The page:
At the request of the Ohio blanch of the Womans Board of Missions
of the Interior (WBMI), the Oberlin Missionary Home Association
(OMHA) was founded in 1890. OMHA s purpose was to meet the urgent
demand for a home for the children of missionaries of the American
Board, while separated from their parents during their school years.
Oberlin Colleges educational facilities and the fact that large
numbers of Oberlin graduates were missionaries made the town an
attractive location for the home. In fact, many missionaries children
were already in Oberlin.
A 16-member beard consisting of both men and women was established
to oversee the OMHA. This group included the pastors of Oberlins
two Congregational churches (until 1920), nine residents of Oberlin
and the vicinity, and five people appointed by the Congregational
Conference of Ohio. Over the years such women as Sarah Cowles Little
(1838-1912, A.B. 1859) and Mrs. W.V. Metcalf (1857-1932) served
on the board. With donated money, including the gifts of Mrs. C.
L. A. Tank (1803-1891), the organization purchased lands and two
houses. The OMHAs main building was Tank Home, built and opened
in 1897. After 1900, this building served as a home for the orphans
of missionaries killed in the Boxer Rebellion. After 1922 OMHA leased
the building to Oberlin College. By then educational facilities
in foreign countries had improved and the need to place children
had decreased. However OMHA continued to use another building on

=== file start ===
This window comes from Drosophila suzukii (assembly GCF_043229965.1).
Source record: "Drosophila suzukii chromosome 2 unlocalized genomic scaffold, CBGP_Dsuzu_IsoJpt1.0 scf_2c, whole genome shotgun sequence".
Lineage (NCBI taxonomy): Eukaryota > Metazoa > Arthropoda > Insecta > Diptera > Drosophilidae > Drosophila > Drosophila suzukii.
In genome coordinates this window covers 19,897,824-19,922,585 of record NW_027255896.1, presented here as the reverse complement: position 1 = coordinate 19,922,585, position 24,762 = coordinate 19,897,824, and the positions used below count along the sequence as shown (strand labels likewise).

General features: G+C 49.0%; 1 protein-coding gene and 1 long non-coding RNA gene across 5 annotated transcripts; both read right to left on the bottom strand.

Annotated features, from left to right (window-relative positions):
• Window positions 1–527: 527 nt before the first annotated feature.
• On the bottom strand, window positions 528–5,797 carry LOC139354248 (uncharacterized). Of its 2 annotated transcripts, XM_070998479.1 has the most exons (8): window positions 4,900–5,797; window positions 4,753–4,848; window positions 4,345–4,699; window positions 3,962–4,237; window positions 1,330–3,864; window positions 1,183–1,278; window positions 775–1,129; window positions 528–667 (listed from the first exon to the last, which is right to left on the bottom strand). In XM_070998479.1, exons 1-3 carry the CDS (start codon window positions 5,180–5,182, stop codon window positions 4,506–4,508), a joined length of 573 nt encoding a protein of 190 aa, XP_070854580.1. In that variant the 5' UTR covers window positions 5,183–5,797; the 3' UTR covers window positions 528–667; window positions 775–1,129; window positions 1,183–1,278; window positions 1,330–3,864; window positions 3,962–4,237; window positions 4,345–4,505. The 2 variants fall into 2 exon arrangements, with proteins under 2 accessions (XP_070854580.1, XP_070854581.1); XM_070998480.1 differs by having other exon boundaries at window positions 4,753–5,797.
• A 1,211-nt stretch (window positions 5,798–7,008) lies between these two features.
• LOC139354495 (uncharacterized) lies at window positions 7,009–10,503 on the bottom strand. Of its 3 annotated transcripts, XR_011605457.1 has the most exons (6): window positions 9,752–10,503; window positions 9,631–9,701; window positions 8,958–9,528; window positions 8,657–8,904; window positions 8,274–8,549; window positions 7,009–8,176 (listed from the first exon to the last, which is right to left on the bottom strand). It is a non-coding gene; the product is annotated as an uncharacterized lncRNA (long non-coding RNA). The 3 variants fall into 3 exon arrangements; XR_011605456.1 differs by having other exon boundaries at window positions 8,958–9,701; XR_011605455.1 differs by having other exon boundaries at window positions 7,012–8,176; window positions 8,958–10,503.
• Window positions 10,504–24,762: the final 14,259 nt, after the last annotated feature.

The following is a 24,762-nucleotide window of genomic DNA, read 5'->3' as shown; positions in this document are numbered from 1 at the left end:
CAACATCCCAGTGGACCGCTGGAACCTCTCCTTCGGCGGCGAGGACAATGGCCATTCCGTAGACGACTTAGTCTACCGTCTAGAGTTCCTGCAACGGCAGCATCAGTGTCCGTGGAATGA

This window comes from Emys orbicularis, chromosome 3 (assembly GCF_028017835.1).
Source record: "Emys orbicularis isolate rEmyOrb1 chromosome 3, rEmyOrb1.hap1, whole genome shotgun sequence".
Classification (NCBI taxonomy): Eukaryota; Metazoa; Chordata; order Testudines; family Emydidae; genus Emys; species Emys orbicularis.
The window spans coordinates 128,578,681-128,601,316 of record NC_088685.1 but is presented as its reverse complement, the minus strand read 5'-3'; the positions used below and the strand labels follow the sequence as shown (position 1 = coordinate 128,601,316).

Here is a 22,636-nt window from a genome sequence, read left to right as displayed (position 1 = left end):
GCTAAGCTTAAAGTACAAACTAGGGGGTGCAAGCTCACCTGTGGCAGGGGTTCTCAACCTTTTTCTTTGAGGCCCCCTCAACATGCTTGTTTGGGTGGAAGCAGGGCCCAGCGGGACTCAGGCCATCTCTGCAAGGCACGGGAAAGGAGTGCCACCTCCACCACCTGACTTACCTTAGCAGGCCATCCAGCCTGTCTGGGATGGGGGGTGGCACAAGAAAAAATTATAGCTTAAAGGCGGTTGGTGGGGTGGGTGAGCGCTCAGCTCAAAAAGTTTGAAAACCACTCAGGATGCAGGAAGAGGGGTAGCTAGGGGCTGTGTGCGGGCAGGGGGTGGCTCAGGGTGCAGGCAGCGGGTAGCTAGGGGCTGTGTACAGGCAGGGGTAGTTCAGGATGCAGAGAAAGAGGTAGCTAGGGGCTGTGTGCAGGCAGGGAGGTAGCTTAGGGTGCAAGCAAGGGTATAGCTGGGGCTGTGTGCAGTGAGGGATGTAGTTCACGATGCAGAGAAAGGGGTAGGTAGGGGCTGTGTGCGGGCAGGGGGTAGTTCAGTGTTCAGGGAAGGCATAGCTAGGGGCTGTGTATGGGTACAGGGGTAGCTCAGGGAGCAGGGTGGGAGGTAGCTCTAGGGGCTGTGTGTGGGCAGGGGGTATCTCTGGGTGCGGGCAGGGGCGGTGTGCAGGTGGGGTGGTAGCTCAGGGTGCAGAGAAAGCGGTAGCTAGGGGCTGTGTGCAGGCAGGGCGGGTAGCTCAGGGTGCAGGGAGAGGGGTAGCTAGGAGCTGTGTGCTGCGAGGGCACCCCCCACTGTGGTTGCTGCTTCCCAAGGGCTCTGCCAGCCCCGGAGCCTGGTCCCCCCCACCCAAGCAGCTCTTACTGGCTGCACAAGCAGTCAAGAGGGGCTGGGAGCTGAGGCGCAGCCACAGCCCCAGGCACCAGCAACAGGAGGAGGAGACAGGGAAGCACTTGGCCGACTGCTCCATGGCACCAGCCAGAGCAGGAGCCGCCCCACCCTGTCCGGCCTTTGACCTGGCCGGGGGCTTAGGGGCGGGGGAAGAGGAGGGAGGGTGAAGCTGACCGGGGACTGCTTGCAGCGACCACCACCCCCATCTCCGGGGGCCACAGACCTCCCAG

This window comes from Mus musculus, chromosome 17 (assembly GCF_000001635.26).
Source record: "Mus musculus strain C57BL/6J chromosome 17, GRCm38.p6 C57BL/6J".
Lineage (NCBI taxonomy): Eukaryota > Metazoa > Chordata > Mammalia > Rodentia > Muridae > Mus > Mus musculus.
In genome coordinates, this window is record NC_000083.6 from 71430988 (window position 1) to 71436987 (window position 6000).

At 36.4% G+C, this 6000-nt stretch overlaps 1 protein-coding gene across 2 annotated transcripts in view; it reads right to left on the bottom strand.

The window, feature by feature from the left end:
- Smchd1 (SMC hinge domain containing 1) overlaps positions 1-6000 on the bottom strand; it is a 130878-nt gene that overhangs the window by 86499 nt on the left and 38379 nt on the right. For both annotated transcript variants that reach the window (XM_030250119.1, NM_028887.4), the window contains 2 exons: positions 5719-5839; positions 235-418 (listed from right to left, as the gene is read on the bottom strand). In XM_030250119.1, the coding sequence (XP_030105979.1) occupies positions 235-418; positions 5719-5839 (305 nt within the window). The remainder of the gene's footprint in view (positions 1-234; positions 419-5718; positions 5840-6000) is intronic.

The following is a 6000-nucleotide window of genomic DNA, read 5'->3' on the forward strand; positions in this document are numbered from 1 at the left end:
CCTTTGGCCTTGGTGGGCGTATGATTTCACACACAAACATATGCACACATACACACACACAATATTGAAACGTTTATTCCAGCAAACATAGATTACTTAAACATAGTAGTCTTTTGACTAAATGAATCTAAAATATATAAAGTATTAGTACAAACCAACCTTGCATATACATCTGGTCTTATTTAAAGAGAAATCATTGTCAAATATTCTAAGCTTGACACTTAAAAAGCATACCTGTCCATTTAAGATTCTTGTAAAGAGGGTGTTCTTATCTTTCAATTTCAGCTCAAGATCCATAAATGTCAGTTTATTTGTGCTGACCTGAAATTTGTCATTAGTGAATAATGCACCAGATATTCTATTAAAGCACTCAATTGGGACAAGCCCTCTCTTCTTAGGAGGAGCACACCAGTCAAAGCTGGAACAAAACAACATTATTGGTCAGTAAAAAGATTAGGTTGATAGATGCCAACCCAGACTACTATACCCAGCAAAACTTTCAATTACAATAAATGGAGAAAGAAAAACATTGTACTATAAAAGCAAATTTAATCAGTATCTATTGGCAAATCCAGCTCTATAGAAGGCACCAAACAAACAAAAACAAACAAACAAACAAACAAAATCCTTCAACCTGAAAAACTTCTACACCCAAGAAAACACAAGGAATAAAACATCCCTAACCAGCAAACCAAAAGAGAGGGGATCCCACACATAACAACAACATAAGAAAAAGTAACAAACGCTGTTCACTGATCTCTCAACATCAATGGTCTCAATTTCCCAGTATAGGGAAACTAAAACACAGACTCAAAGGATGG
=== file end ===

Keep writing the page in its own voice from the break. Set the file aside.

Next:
the property, the Dickinson House, to house children until 1949.
At that time OMHA turned over its assets to Oberlin College, and
the College in turn agreed to grant scholarships to children of
missionaries and to rent the two smaller cottages to returned missionaries
or to other designated persons.
Scope and Content
The majority of the records relate to the Ohio branch of the WBMI
and the OMEGA. The financial records of the WMBI include the treasurers
ledger, 1904-1918, and treasurers reports for 1898 and 1899. Mimeograph
copies of five letters, 1959-60, from two female missionariesRuth
Schevenuis of the Nyadiri Mission in Southern Rhodesia, Africa,
and Miriam E. Rogers (1883-1968) of the Marathi Missionare also
available. OMHA records include a list of donors 1890-1916, and
missionaries appointment forms, 1890-1910 (2 folders). These appointment
forms generally list the missionarys name, date of birth, educational
background, present residence and occupation, and date of appointment,
as well as the location of missionary work and the name of the board
that appointed the missionary. Among the printed documents are materials
covering the OMHA, 1894-1922, and the annual meeting of the American
Missionary Association, c. 1902-1906.